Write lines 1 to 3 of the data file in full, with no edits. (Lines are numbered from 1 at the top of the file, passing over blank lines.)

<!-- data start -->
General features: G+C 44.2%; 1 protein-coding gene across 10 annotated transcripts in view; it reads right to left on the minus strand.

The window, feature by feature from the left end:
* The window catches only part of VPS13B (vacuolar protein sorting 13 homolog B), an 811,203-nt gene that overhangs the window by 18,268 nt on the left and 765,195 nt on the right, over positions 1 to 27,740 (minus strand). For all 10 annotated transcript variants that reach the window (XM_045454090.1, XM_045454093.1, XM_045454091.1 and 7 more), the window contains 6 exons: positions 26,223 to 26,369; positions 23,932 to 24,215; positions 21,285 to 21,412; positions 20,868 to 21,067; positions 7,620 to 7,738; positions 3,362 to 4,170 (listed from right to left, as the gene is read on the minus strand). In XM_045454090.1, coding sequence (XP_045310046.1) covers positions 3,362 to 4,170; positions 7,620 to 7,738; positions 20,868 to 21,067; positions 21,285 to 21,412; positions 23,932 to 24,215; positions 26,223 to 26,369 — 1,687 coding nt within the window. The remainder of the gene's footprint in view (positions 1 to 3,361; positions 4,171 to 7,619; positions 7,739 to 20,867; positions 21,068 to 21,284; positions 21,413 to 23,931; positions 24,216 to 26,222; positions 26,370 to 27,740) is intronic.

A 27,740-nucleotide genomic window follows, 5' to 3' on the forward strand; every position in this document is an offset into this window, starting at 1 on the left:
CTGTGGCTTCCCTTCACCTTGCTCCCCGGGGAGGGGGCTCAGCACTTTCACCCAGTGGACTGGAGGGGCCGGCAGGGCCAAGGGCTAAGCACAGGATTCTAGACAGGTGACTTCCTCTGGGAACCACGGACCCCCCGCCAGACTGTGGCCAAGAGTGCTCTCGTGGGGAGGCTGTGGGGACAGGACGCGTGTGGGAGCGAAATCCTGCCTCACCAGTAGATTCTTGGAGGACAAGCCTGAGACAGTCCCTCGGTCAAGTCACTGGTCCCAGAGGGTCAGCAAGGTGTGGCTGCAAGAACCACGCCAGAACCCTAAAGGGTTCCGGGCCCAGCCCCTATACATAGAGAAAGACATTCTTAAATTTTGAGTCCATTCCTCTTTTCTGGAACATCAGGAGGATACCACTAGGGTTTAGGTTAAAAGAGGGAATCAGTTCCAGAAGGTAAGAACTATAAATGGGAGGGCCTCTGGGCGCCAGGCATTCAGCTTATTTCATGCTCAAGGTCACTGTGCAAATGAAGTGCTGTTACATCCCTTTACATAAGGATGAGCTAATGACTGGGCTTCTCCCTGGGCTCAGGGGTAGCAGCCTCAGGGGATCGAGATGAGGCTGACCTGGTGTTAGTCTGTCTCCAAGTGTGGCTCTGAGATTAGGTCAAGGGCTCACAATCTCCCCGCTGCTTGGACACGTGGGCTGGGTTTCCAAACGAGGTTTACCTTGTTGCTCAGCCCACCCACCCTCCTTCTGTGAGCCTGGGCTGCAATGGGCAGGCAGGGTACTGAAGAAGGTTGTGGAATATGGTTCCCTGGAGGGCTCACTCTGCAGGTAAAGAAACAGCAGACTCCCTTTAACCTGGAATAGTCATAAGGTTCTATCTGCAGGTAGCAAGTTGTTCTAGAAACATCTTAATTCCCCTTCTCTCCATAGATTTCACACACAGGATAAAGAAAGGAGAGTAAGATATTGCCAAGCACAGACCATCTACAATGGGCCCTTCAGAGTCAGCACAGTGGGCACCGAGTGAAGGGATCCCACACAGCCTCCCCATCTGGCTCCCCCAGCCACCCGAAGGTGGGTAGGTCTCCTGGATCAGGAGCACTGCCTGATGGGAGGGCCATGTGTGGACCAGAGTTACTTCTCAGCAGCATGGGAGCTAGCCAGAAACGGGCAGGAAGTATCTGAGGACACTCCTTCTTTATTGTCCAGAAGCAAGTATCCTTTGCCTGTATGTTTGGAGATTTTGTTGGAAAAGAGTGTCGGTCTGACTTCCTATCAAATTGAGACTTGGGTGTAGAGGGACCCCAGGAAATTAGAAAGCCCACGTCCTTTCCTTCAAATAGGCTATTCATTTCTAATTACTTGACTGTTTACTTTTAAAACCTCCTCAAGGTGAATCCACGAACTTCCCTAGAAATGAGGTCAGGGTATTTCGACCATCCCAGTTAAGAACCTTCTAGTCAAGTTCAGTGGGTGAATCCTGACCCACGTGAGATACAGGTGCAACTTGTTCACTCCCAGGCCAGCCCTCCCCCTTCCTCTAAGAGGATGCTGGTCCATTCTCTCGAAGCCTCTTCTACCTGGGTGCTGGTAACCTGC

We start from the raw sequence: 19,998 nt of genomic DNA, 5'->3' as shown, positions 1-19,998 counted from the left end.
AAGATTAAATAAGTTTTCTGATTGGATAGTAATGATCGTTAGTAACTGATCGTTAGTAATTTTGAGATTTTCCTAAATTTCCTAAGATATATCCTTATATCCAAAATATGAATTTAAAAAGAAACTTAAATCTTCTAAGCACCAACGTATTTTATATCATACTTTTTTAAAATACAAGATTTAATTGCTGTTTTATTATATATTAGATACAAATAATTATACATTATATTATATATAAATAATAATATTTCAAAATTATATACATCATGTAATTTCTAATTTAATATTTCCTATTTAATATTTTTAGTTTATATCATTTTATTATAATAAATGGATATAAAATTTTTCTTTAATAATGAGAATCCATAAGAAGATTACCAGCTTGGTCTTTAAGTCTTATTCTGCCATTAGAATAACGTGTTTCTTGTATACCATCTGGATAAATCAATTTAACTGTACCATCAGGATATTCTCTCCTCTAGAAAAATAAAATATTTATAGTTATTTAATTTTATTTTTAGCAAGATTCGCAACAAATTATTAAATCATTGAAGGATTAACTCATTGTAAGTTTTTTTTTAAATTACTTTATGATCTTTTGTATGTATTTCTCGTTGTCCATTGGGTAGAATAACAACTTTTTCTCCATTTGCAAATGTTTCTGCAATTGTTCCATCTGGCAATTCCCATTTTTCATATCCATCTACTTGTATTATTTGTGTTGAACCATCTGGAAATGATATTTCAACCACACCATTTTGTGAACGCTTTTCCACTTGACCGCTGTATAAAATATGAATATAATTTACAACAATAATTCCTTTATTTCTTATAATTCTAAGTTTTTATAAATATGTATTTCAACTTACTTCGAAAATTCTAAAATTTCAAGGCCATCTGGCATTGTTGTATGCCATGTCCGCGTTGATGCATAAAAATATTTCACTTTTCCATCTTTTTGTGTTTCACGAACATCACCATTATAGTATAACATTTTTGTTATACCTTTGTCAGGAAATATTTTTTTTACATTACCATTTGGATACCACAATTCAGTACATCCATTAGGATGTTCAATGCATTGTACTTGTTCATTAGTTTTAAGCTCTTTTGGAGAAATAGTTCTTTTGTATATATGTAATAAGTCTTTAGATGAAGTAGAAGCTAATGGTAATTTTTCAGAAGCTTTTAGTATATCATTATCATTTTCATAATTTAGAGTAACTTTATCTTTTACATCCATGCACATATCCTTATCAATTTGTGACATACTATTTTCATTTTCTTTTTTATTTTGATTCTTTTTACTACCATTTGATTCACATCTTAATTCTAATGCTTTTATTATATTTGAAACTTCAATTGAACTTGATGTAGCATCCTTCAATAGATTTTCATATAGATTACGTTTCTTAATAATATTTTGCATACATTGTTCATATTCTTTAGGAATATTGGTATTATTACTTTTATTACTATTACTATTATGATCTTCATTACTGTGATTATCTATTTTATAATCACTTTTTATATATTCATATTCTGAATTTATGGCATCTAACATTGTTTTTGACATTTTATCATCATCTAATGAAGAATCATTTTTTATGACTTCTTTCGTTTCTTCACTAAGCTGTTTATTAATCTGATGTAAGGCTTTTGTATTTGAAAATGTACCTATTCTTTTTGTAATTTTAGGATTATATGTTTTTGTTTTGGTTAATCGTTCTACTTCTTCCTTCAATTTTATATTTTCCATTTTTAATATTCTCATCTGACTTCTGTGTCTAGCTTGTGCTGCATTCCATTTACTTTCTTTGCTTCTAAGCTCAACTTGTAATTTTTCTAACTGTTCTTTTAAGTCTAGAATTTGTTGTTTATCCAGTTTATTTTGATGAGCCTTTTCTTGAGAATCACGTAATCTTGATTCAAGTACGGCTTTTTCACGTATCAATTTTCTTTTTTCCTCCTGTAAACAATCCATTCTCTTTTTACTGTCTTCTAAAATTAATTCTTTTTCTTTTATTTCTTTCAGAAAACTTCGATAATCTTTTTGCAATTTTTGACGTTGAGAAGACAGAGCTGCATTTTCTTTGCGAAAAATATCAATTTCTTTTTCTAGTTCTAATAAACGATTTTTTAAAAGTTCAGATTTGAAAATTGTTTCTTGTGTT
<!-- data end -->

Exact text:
General features: G+C 44.2%; 1 protein-coding gene across 10 annotated transcripts in view; it reads right to left on the minus strand.

The window, feature by feature from the left end:
* The window catches only part of VPS13B (vacuolar protein sorting 13 homolog B), an 811,203-nt gene that overhangs the window by 18,268 nt on the left and 765,195 nt on the right, over positions 1 to 27,740 (minus strand). For all 10 annotated transcript variants that reach the window (XM_045454090.1, XM_045454093.1, XM_045454091.1 and 7 more), the window contains 6 exons: positions 26,223 to 26,369; positions 23,932 to 24,215; positions 21,285 to 21,412; positions 20,868 to 21,067; positions 7,620 to 7,738; positions 3,362 to 4,170 (listed from right to left, as the gene is read on the minus strand). In XM_045454090.1, coding sequence (XP_045310046.1) covers positions 3,362 to 4,170; positions 7,620 to 7,738; positions 20,868 to 21,067; positions 21,285 to 21,412; positions 23,932 to 24,215; positions 26,223 to 26,369 — 1,687 coding nt within the window. The remainder of the gene's footprint in view (positions 1 to 3,361; positions 4,171 to 7,619; positions 7,739 to 20,867; positions 21,068 to 21,284; positions 21,413 to 23,931; positions 24,216 to 26,222; positions 26,370 to 27,740) is intronic.